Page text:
The Sirenia order contains two families, the dugongs and the manatees, two modern taxons and four species. The sirenians are marine mammals, which dwell in the warm coastal waters of the Atlantic, Indian and Pacific oceans. They feed on seaweed, marine grass, various other aquatic plants and silt. They never come ashore; they live and die in the water.
Externally the sirenians slightly resemble the seals, but they don't have hind flippers, only the front ones, but they got a tail fluke: rounded (in the manatees) or whale-like (in the dugong), it is positioned not vertically, as the fishes tails, but horizontally, as in the case of the whales. The skeleton of the hind limbs is reduced almost completely. Only two or four bones remain from the hips. The skin is thick, up to 5 cm, in folds, almost hairless, with only sparse bristles scattered over it.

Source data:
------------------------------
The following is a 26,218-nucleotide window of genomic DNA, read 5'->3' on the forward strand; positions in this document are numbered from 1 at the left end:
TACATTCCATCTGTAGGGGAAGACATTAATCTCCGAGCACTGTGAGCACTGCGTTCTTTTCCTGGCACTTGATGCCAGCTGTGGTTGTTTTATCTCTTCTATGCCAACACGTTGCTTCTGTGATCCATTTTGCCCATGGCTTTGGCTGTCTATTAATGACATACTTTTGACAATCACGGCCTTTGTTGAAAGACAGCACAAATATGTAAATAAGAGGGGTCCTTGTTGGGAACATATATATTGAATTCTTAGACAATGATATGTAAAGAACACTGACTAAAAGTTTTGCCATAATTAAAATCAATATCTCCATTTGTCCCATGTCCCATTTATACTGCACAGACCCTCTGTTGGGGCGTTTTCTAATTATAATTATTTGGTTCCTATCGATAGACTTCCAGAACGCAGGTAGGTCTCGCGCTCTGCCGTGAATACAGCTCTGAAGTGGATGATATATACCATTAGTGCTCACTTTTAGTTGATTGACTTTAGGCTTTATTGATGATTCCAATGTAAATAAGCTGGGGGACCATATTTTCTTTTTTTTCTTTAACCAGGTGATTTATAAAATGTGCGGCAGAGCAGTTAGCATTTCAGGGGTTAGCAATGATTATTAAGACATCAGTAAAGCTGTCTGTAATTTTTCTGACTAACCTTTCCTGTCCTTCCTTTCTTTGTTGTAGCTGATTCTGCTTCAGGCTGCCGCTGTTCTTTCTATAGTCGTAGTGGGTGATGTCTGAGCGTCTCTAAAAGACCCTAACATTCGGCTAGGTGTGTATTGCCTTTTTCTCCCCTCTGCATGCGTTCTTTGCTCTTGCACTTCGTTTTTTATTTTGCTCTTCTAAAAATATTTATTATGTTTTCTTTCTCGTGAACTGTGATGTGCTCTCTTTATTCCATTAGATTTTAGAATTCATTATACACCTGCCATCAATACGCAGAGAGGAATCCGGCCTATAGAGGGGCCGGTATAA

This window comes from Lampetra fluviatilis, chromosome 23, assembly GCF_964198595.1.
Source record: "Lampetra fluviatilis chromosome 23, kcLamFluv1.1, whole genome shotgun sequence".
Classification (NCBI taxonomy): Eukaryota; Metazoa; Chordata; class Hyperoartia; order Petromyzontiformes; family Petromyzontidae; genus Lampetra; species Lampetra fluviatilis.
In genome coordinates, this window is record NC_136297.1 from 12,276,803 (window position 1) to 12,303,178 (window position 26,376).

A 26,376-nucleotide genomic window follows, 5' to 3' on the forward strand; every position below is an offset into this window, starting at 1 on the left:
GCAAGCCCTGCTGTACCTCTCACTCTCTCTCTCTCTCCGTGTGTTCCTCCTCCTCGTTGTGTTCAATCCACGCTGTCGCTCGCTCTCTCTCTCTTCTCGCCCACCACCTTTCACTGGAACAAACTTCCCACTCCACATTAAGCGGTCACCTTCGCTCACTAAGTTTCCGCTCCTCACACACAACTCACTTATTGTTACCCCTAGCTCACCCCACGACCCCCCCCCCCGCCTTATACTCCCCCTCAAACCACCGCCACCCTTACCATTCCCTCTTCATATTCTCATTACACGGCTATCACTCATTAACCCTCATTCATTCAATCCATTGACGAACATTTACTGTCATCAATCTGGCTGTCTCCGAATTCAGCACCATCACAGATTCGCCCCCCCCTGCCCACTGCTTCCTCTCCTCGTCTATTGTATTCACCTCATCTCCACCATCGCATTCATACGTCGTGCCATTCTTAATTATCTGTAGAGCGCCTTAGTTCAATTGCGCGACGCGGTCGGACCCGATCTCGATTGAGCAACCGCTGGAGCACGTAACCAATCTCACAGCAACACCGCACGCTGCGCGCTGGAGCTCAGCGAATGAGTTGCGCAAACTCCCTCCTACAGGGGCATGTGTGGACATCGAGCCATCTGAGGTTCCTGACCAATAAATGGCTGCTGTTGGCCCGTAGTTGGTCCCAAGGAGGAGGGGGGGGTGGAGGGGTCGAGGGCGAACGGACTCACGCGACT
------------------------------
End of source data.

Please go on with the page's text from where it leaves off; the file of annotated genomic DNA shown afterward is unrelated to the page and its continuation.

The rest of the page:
The canines are absent (they were present in some extinct species), the upper incisors, which slightly resemble tusks (up to 20 cm), are present only among the male dugongs. The manatees have up to ten molars in each half of the jaw, upper and lower, and the dugongs usually have only three. As in case of the elephants, as the teeth wear out, the front ones fall out, and the new ones grow from behind. The females have two teats, as the elephant cows do. Those, as well as other morphological traits, especially prominent in the extinct sirenians, show their and the elephants mutual ancestry from the ancient even-toed mammals, in whose memory some of the manatees still bear rudimentary `nails' on their front flippers.
THE DUGONGS AND THEIR KIN